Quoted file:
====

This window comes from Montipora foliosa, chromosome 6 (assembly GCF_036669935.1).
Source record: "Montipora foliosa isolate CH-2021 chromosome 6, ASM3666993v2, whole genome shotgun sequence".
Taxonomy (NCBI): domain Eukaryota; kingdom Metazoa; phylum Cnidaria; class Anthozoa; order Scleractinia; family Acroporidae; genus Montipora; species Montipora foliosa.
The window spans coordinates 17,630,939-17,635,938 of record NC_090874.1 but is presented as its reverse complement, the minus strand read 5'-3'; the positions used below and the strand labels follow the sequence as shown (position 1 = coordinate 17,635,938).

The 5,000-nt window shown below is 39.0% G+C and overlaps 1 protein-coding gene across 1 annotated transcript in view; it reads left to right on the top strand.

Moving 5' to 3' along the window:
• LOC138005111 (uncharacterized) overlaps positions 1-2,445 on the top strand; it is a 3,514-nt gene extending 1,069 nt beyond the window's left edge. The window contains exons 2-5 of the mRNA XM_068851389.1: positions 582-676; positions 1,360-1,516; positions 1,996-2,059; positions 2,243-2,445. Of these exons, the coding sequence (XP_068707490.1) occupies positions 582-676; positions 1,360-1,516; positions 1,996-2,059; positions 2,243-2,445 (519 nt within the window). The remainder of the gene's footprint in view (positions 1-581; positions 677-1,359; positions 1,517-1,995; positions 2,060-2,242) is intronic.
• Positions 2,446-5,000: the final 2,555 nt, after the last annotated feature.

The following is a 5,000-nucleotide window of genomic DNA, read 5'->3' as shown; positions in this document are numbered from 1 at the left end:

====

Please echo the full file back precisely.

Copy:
This window comes from Montipora foliosa, chromosome 6 (assembly GCF_036669935.1).
Source record: "Montipora foliosa isolate CH-2021 chromosome 6, ASM3666993v2, whole genome shotgun sequence".
Taxonomy (NCBI): domain Eukaryota; kingdom Metazoa; phylum Cnidaria; class Anthozoa; order Scleractinia; family Acroporidae; genus Montipora; species Montipora foliosa.
The window spans coordinates 17,630,939-17,635,938 of record NC_090874.1 but is presented as its reverse complement, the minus strand read 5'-3'; the positions used below and the strand labels follow the sequence as shown (position 1 = coordinate 17,635,938).

The 5,000-nt window shown below is 39.0% G+C and overlaps 1 protein-coding gene across 1 annotated transcript in view; it reads left to right on the top strand.

Moving 5' to 3' along the window:
• LOC138005111 (uncharacterized) overlaps positions 1-2,445 on the top strand; it is a 3,514-nt gene extending 1,069 nt beyond the window's left edge. The window contains exons 2-5 of the mRNA XM_068851389.1: positions 582-676; positions 1,360-1,516; positions 1,996-2,059; positions 2,243-2,445. Of these exons, the coding sequence (XP_068707490.1) occupies positions 582-676; positions 1,360-1,516; positions 1,996-2,059; positions 2,243-2,445 (519 nt within the window). The remainder of the gene's footprint in view (positions 1-581; positions 677-1,359; positions 1,517-1,995; positions 2,060-2,242) is intronic.
• Positions 2,446-5,000: the final 2,555 nt, after the last annotated feature.

The following is a 5,000-nucleotide window of genomic DNA, read 5'->3' as shown; positions in this document are numbered from 1 at the left end: